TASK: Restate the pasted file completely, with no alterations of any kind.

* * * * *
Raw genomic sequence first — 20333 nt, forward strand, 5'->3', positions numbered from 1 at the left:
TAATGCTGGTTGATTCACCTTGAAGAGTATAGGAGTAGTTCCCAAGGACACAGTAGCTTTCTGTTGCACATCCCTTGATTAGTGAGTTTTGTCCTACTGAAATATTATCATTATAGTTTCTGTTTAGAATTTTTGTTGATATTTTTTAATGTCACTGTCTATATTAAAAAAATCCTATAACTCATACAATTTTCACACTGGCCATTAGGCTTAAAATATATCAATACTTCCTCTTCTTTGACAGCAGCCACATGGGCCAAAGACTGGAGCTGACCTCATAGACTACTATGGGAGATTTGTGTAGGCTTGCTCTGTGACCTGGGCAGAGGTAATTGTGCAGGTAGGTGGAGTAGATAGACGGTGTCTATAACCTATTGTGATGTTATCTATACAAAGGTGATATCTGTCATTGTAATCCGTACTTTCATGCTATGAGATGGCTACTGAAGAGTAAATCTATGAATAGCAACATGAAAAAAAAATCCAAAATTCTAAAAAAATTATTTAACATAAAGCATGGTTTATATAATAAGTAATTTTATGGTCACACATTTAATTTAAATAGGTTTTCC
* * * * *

Raw genomic sequence first — 20333 nt, forward strand, 5'->3', positions numbered from 1 at the left:
TAATGCTGGTTGATTCACCTTGAAGAGTATAGGAGTAGTTCCCAAGGACACAGTAGCTTTCTGTTGCACATCCCTTGATTAGTGAGTTTTGTCCTACTGAAATATTATCATTATAGTTTCTGTTTAGAATTTTTGTTGATATTTTTTAATGTCACTGTCTATATTAAAAAAATCCTATAACTCATACAATTTTCACACTGGCCATTAGGCTTAAAATATATCAATACTTCCTCTTCTTTGACAGCAGCCACATGGGCCAAAGACTGGAGCTGACCTCATAGACTACTATGGGAGATTTGTGTAGGCTTGCTCTGTGACCTGGGCAGAGGTAATTGTGCAGGTAGGTGGAGTAGATAGACGGTGTCTATAACCTATTGTGATGTTATCTATACAAAGGTGATATCTGTCATTGTAATCCGTACTTTCATGCTATGAGATGGCTACTGAAGAGTAAATCTATGAATAGCAACATGAAAAAAAAATCCAAAATTCTAAAAAAATTATTTAACATAAAGCATGGTTTATATAATAAGTAATTTTATGGTCACACATTTAATTTAAATAGGTTTTCC